In 1998 when I was posted Squadron Commander, many a time when writing a Field Exercise, planning a Patrol Schedule or running a Water Ops Course, I asked myself, where did this fit on the "JT" scale. Would he approve? Was I being bold enough? Had I obtained all the good resources I could to enhance the activity? Would it be memorable? Inevitably I added another dimension of realism, risk, value outcome. And afterwards I received the CO's size 11 boot.  

More than enough has been written on Jim’s post-military life and successes, other than to say Jim put the same vigour, intelligence, conviction and effort into those ventures, as he did his Army roles. Jim’s alternate perspective to almost everything and approaches to military problems proved their value in Iraq. His efforts and unique contribution and manner of operations in Timor Leste are well known and respected.

Jim was an exceptional man who lived life like few others seem able to, and held throughout it, the virtues of fearless honesty, integrity, humbleness and compassion. Jim balanced his adventures with keeping his family close. Jim was a real friend and a true mate as I know he was to so many others too. I read all of the entries here and many have been lucky enough to have known Jim since RMC. In reading these I smiled, I laughed and some made me cry, as they typified with clarity, the Jim I experienced. 

My thoughts are now with Collete, David, Sarah, Jess and Lisa, and all those who called Jim a friend.

Even though we periodically caught up and always emailed each other, just a couple of years ago I wrote to Jim and let him know he was unequivocally the most inspirational person I had ever met. Jim, my flag remains at half-mast for you. 

Mintu Wanta



Posted by Jillian Gorski on May 16, 2021
Jim and I did our bronze surf lifesaving certificate in the same group late last year - 2020 Floreat WA. Jim proved he was incredibly fit as we had to brave and struggle through some extreme ocean conditions, practicing our rescues and doing the required ‘run swim run’ every weekend for 6 weeks .
Following our wet drills, we would play out our dry first aid drills. Jim would throw in a story from his life experience . At first these stories sounded too incredible to believe. However as the group got to know Jim, we realised what a fascinating life and character he was.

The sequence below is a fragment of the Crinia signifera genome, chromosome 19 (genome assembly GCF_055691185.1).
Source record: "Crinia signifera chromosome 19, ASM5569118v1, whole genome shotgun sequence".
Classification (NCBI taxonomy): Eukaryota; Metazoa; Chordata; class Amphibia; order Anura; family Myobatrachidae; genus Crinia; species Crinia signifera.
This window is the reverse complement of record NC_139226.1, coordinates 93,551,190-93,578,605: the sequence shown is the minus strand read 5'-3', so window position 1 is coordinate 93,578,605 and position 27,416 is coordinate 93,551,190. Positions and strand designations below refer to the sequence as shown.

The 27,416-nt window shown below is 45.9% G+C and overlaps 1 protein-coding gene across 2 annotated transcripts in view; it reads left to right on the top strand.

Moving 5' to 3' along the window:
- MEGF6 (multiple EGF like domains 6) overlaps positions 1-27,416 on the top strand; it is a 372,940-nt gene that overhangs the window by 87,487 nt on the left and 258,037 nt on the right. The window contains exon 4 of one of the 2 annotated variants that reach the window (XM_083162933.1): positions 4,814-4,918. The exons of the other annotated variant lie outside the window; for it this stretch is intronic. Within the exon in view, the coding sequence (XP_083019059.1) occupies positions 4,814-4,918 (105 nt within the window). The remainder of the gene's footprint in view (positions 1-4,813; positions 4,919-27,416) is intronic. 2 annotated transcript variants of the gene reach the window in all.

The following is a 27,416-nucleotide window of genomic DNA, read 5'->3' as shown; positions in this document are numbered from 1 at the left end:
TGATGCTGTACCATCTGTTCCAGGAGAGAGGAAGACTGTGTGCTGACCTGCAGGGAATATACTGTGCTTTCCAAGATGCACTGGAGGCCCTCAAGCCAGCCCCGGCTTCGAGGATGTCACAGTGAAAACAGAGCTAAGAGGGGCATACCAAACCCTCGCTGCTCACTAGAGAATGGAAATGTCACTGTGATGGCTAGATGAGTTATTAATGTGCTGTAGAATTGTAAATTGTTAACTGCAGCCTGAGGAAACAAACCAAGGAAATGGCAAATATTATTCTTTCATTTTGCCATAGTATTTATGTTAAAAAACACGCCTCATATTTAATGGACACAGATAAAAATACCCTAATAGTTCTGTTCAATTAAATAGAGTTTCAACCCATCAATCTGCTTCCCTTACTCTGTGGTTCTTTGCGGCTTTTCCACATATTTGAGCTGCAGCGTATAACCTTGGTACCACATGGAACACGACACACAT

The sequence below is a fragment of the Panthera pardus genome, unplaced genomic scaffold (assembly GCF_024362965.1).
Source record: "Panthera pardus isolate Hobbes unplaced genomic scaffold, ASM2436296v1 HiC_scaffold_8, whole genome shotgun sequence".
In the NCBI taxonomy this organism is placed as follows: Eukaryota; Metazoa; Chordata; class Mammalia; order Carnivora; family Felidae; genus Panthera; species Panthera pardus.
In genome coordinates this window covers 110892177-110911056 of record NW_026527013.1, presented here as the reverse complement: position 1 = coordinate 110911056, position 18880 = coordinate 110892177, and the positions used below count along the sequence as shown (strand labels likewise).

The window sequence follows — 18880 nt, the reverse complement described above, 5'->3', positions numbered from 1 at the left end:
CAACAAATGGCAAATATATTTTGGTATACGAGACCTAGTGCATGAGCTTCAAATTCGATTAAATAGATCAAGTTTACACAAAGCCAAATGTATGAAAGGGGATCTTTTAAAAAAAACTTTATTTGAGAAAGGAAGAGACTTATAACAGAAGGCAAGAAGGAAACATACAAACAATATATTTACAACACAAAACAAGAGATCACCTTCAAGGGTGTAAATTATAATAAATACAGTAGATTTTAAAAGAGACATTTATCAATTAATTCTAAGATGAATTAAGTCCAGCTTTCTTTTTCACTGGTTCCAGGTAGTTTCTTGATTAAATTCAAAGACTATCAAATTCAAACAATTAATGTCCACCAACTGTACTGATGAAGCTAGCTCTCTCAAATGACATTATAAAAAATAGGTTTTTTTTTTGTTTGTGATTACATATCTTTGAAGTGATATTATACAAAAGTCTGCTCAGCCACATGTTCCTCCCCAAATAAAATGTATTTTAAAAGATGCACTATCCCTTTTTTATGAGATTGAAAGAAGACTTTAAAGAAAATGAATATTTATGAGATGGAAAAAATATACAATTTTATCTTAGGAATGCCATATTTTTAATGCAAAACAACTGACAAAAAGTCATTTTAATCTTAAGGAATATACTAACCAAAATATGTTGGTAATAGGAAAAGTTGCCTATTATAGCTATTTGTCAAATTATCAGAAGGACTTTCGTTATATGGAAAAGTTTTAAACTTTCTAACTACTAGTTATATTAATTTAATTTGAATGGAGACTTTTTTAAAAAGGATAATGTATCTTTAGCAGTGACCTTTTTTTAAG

Two weeks after completing our bronze I saw him on a current affair report speaking up on behalf of the armed services . It would have been good to have gotten to know him better at our club and hear more of his amazing experiences.
Posted by Michael Kelly on May 16, 2021
I met jim in grade 4 at marist brothers ashgrove. We finished school together in 1973 and started engineering together in 1974. Jim and I climbed together first at Kangaroo point(illegally) anchoring off the fence posts designed to keep us out, and then at Frog Buttress. One memory was climbing ships stern range without ropes. I fell 5m and broke my foot. Jim stayed with me for 5 hours as we got back to the car.
We kept in touch over the years and met Collette in 2018. They made us so welcome in Perth.
Jim was a great mate and will be sorely missed
Mick Kelly
his Life

Vale Jim Truscott OAM

Jim Truscott OAM passed away suddenly on the 28th April 2021.  At the time of his death Jim was on an unsupported push bike tour of the Mungo Loop with two close friends.  They were following the footsteps of the Burke and Wills expedition and were approximately 80km north of Balranald nearing the end of their first day’s ride when Jim collapsed.  They’d had a great day, perfect autumn conditions, much friendly banter, enjoying life to the full far from the madding crowd.  Jim passed as he lived – with his boots on, riding into the setting sun, on an adventure.